The Maglev generator is expected to boost wind energy generating capacity by as much as 20 percent over traditional wind turbines. This would effectively cut the operational expenses of wind farms by up to half, keeping the overall cost of wind power under 0.4 yuan ($US 5 cents), according to Guokun Li, the chief scientific developer of the new technology. Further, the Maglev is able to utilize winds with starting speeds as low as 1.5 meters per second (m/s), and cut-in speeds of 3 m/s, the chief of Zhongke Energy was quoted as saying at the exhibition. When compared with the operational hours of existing wind turbines, the new technology will add an additional 1,000 hours of operation annually to wind power plants in areas with an average wind speed of 3 m/s.

Xinhua News reports that more than 70 million households in China lack access to electricity, with most of them living in areas unconnected to power grids. The widely scattered nature of rural localities makes it difficult to supply grid-based power to these areas. The use of the full-permanent Maglav generator could potentially fill the power void in these locations by harnessing low-speed wind resources that were previously untappable.

With an increasing number of Chinese and international investors joining the global booming wind power market, the technology is expected to create new opportunities in low-wind-speed areas worldwide such as mountain regions, islands, observatories, and television transfer stations. In addition, the Maglev generator will be able to provide roadside lighting along highways by utilizing the airflow generated from vehicles passing by, said Xinhua News.

The global wind power market has seen tremendous growth in recent years, with Germany, Spain, and the United States ranking as the top producers in 2005. The output of wind turbines is increasing rapidly thanks to the world’s ramped-up wind power capacity. Global sales of wind power equipment reached $10 billion in 2004 and are estimated to reach $49 billion per year by 2012, reports Worldwatch researcher Janet Sawin in Vital Signs 2005.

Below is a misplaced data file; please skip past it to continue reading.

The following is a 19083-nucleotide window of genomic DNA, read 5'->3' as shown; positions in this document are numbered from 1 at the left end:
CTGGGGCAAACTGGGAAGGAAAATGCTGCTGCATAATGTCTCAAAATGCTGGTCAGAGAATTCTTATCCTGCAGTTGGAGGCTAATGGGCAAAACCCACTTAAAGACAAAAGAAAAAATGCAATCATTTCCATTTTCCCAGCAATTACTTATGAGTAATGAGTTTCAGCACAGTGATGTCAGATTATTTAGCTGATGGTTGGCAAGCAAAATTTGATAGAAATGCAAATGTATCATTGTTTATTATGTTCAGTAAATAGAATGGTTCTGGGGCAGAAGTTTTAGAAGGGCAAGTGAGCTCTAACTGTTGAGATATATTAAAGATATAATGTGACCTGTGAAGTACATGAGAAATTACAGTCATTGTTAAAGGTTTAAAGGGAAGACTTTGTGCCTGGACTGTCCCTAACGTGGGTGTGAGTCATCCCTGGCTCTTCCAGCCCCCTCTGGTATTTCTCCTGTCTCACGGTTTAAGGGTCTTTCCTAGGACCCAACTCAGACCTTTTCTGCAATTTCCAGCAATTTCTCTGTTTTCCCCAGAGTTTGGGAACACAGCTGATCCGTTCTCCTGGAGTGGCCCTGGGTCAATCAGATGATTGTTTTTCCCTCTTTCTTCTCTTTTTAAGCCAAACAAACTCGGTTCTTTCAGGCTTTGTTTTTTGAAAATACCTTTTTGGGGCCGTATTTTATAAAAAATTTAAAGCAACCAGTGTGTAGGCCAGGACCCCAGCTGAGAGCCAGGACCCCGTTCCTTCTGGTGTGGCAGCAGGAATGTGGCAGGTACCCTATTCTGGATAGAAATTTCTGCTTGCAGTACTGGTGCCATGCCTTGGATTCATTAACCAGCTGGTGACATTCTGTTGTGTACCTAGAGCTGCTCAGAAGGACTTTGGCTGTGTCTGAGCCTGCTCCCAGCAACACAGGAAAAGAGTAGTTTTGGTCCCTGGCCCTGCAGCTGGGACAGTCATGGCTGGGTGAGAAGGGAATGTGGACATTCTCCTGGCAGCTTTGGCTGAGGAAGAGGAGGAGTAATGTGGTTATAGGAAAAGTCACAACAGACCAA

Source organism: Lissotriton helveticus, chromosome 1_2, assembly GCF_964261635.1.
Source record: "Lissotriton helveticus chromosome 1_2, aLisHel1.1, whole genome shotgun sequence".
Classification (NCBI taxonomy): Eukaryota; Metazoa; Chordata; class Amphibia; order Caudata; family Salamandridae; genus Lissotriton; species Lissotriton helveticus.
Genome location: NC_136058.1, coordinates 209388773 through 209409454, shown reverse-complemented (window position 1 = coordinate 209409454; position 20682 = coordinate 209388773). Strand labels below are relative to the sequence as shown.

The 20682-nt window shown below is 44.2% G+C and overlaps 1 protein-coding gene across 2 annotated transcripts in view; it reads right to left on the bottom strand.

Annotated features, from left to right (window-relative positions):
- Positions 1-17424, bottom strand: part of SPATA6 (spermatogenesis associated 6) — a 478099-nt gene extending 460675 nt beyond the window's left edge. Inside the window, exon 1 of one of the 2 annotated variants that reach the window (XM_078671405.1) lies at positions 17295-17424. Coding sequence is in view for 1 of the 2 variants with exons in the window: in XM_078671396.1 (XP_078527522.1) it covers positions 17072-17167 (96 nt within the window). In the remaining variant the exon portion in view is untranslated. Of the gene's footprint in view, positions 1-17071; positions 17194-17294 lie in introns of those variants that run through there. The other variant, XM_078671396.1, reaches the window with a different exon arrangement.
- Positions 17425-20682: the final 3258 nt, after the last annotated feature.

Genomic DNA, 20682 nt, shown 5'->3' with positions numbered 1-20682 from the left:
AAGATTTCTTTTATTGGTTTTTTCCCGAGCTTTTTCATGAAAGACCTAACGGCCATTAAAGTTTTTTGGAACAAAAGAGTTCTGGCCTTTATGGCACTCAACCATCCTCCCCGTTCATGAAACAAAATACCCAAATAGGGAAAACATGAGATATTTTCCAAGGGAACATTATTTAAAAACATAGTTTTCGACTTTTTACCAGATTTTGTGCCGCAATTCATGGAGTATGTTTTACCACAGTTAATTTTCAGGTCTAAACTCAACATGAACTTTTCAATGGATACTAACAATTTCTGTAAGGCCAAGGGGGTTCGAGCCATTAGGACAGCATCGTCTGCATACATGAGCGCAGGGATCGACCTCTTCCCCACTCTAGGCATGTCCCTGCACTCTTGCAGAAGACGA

1. http://www.worldwatch.org/node/4217
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Post time 2007-1-26 09:47:49 |Display all floors
Civil Service

Exams for government service were introduced in both France and England in the 1800s, apparently inspired by the Chinese practice instituted almost two thousand years earlier, in 154 B.C.

  1. http://afe.easia.columbia.edu/song/readings/inventions_ques.htm
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Post time 2007-1-26 09:48:51 |Display all floors
Grain Storage

Henry A. Wallace, the U.S. Secretary of Agriculture from 1933 to 1940, introduced governmental storage of excess grain after reading the dissertation of a Chinese student at Columbia University on Confucian economic policies. Wallace adapted the Confucian notion of government grain purchases to provide for times of scarcity, and he introduced the practice in the U.S. to deal with over-production due to mechanization and the resulting drop in agricultural prices.

  1. http://afe.easia.columbia.edu/song/readings/inventions_ques.htm